Region in focus: SA North

If ‘boots on the ground’ are any guide, the Barossa Grape & Wine Association’s Demonstration Vineyards project is delivering the goods.

Thirty-five growers and winemakers turned out in February, in the middle of vintage, to view a demonstration of different canopies and fruit quality at that stage of the season. This month, more than 40 people took part in 2 half-day vineyard tours.

The morning tour looked at trial sites at Ebenezer, Light Pass and Vine Vale, while the afternoon tour took in Krondorf and Eden Valley, where new trials have been established on different soil types as part of a joint Wine Australia Regional Program and Barossa Grape and Wine Association (BGWA) commitment to fund the project into 2015–16.

‘The beauty of this work is that it is long-term, and can easily be expanded to take in these different soil types. Both growers and winemakers are involved, so it is getting some really good conversations started’, said the BGWA’s Viticultural Development Officer Nicki Robins.

While co-ordinated by BGWA, the project is designed to assist growers across the SA North.

Nicki said the demonstration sites were showcasing a range of modern viticultural techniques that would improve soil health to produce more consistent yields, reduce reliance on traditional inputs such as fertilisers, chemicals and fuel, and potentially improve fruit and wine quality – all of which would also improve vineyard profitability.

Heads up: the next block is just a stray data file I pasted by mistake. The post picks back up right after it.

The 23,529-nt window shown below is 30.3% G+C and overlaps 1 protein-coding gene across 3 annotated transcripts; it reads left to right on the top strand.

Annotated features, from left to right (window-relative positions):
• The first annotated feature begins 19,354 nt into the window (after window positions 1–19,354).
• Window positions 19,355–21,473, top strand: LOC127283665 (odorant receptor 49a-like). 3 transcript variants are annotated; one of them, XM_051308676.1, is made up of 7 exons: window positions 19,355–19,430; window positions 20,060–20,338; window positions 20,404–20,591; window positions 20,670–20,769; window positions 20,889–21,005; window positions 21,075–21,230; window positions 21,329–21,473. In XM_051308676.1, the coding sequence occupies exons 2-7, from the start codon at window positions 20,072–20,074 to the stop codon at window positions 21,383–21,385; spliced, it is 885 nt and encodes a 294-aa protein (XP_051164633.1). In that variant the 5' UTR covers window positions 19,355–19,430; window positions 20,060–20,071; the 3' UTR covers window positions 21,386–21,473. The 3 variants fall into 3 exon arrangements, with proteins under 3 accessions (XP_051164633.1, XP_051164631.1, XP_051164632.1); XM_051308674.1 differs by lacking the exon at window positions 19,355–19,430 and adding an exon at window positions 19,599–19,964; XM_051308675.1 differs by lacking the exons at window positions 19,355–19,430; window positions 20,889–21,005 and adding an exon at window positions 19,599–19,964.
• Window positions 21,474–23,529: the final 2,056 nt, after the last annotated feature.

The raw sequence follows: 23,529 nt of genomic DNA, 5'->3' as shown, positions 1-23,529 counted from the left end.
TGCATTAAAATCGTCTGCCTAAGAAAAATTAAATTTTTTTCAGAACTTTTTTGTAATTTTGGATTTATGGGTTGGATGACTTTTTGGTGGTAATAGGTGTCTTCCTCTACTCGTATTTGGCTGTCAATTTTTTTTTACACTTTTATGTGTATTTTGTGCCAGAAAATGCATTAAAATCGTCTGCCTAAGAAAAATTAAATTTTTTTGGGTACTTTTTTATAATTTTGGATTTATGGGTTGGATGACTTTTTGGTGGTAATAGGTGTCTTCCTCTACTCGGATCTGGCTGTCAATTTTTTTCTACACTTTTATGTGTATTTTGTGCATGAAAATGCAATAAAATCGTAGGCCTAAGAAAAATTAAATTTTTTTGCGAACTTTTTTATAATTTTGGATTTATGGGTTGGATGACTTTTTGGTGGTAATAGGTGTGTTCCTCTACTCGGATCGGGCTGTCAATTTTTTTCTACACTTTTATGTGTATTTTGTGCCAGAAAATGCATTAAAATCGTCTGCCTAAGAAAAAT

These techniques include mulching, soil moisture monitoring, canopy health-based irrigation scheduling, catch wires, non-competitive mid-row grasses and remedial work to eliminate Eutypa.

‘The project ties into BGWA’s existing Creating Resilient Landscapes in the Barossa initiative, which began in 2012, and with the broader Barossa Grounds project, which was established to differentiate the topographic, soil and climatic influences in the different “grounds” of the Barossa’, Nicki said.

Another major focus in the current financial year is a specific Eutypa Dieback Project jointly funded through Wine Australia’s Regional Program and the Clare Region Winegrape Growers Association.

Eutypa dieback is the major disease problem in the Clare Valley, with estimates of as much as 30 per cent infection in many vineyards, leading to significant reductions in profitability.

The new project, which is led by Dr Mark Sosnowski from the South Australian Research and Development Institute (SARDI), will have three deliverables for growers in the Clare and Barossa regions:

  • a resource kit, including fact sheets and a short video, extending the latest information from SARDI research combined with local knowledge and management tips regarding prevention practices and treatment of the disease
  • a workshop in May next year to present the resource kit, discuss vineyard assessment and summarise the latest research and issues surrounding the adoption of various prevention and control strategies, and
  • a vineyard assessment program that will supply grapegrowers with knowledge from current research and development to recognise disease symptoms in the field.

This field assessment will allow grapegrowers to apply appropriate decisions regarding Eutypa management, particularly with respect to vine age and grape variety.